In Defense of Brittney Griner
It’s time to stop maligning the young freshman.
by Ben York / @bjyork
“Did you see that girl baller drop that other girl the other day?” My friend not-so-intelligently asked me. Obviously, he was referring to Baylor’s freshman phenom Brittney Griner punching a Texas Tech player on March 3, 2010.
I nodded, and began to state how disappointed I was that the whole incident happened. I spoke with a morose tone as if I had the right to critique Brittney Griner as a young woman. We conversed for a while regarding the fallout after the punch, how it reflected badly upon women’s basketball especially with such a supreme talent like Griner, and how there is no excuse for something like that in the game. Then, I had somewhat of an epiphany – I realized I have no room to judge or ridicule Griner.
And neither do you.
Was the physical act of punching another player wrong? Yes, and I’m certain many people would agree with that sentiment. Is the continual violent treatment of Griner by opposing teams wrong? Absolutely, and neither one justifies the other. But a human being can only take so much before they lose their cool. Typically, the younger you are the quicker this will happen; such is the case for Griner.
Dwight Howard of the Orlando Magic undoubtedly knows what Griner is going through. He’s spoken many times about how close he is to going off on another player at any moment due to the beating he takes each game. Like Griner in women’s basketball, there aren’t many players bigger than Howard in the NBA. Hence, he becomes an obvious target for opposing defenses. In a game against the Indiana Pacers this past December, Howard and Magic head coach Stan Van Gundy expressed frustration after the game for the Pacers extreme physical play. “If you’re going to continue to hit him around the head and grab him around the neck, look I don’t care, those are flagrant fouls,” Van Gundy said after the game. “I don’t care who you are, you’re only going to take that for so long. It’s absurd what’s going on.”
Opposing teams have little choice than to be physical with Howard, and the same goes for Griner. They both are so dominant in their respective leagues that other teams simply have no answer. Thus, they become as physical as possible with Howard and Griner in hopes of getting them out of their game. But how much of this can a player take before they have to defend themselves?
After the punch, people around the world (including many members of the media) labeled Griner as having no self control and chiding her for her decision to escalate things. They looked down on her and questioned her resolve. Admittedly, I was guilty of doing the same thing initially. It wasn’t until I took a long look in the mirror and reflected upon the way I handled similar situations in my basketball playing days that I realized how hypocritical I was being.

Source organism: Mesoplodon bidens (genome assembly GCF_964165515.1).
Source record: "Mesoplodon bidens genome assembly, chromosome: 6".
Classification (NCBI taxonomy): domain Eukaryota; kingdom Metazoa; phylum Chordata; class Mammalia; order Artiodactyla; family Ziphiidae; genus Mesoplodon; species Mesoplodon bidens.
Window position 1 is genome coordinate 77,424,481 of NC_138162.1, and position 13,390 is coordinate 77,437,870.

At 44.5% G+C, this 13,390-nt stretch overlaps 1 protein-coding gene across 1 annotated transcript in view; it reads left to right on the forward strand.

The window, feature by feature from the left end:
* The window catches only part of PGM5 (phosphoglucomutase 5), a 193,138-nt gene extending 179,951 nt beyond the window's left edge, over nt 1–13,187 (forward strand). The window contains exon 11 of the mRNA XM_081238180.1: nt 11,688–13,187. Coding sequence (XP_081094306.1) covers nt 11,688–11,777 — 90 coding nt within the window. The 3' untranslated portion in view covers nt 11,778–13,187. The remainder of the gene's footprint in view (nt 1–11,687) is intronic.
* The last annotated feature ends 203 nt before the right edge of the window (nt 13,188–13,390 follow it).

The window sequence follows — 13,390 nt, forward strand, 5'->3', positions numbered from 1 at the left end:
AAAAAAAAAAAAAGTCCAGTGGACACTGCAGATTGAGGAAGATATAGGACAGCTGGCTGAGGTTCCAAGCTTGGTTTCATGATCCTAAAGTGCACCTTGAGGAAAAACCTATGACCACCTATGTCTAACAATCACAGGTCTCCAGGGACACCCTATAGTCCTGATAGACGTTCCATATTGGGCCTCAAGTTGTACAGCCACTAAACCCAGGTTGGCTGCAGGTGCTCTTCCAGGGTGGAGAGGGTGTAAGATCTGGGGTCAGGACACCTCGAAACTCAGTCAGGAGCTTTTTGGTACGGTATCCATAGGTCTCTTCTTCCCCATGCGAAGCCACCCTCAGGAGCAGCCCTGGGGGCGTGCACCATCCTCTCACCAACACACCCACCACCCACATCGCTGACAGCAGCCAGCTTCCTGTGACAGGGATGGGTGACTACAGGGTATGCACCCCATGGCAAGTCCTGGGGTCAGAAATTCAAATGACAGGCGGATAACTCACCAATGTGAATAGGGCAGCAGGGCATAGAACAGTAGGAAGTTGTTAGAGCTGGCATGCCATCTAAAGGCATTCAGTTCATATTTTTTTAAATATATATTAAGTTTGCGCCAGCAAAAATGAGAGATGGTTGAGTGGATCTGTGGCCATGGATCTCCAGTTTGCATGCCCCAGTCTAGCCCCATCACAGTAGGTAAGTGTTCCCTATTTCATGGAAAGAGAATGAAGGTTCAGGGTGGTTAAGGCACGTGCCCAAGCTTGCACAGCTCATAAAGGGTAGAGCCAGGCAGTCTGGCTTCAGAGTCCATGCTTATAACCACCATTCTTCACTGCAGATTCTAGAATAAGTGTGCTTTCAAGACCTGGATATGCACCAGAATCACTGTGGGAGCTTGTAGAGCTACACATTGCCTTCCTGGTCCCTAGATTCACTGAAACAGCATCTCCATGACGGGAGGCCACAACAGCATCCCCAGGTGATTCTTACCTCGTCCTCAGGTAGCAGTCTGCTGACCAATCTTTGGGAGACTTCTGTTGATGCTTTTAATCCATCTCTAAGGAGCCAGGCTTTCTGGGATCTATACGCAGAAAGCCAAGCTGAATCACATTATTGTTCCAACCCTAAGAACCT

Sometimes in life, there comes a time when enough is enough and defending yourself becomes necessary; it doesn’t matter where or when. Watching that Baylor vs. Texas Tech game, it’s no secret Griner was getting hammered in the paint all day. When Jordan Barncastle sort of threw Griner to the side with a hip-check, Griner snapped. Completely lost it. Couldn’t take it anymore. Granted, punching someone is clearly not the right way to go about making a point, and I felt badly for how blindsided Barncastle was.
But this has been brewing for a while now. This type of physicality against Griner has happened all her life. She’s always been dominant, always been bigger than everyone else. In fairness to her opposition, I suppose I would’ve done the same thing to combat Griner’s almost unstoppable game.
Still, I can’t help but wonder how I would’ve handled that situation. Would I have thrown a punch? I’ve played basketball at many levels and in competitive rec leagues for almost 10 years. For those who have also played at a high level, you know there are some people who are out there simply to hurt you; they just want to fight. I understand basketball is (and should be) somewhat of a physical sport, but every so often there is a point when a message needs to be sent; a time where you need to stand up for yourself. Again, resulting to physical and intentional violence is never the answer. I’ve gotten in people’s faces, had some grudge matches, and shoved my share of people; not because I’m a dirty player, but because it was time to let the other player know I’m not taking that stuff any longer. It was time to send a message.
The problem with Griner’s punch was that it was the wrong type of message. It came across as petty and unnecessary. Barncastle didn’t want to fight, she was trying to help her team win and bodying up Griner was one of the ways to do that. I wouldn’t have had any problem what-so-ever if Griner got into a shoving match or some words were exchanged. That’s part of basketball and part of competing at the highest of levels. It happens. In fact, those types of instances usually unite a team and provide a player with a sense of resiliency.
But before you label Griner as a dirty player, as uncontrollable, or as a recluse, take a look at yourself. What would you have done in those circumstances? Continue to get hit all day? At what point is enough truly enough?
Griner now has two ways to handle this situation; either come out of it a more dedicated and honorable player or continue to let the physical treatment get to her head. It is my sincere hope she does the former, since the physicality of play will only increase with the level she plays at.
Look, I don’t agree with what Griner did. Not at all. I’m just saying that before you turn your back on her; make sure you know for a fact that you would’ve handled the situation differently. Go to a rec league, play some ball, and try not to become so frustrated that a thought like that doesn’t cross your mind.
Until that happens, ease up on Brittney Griner.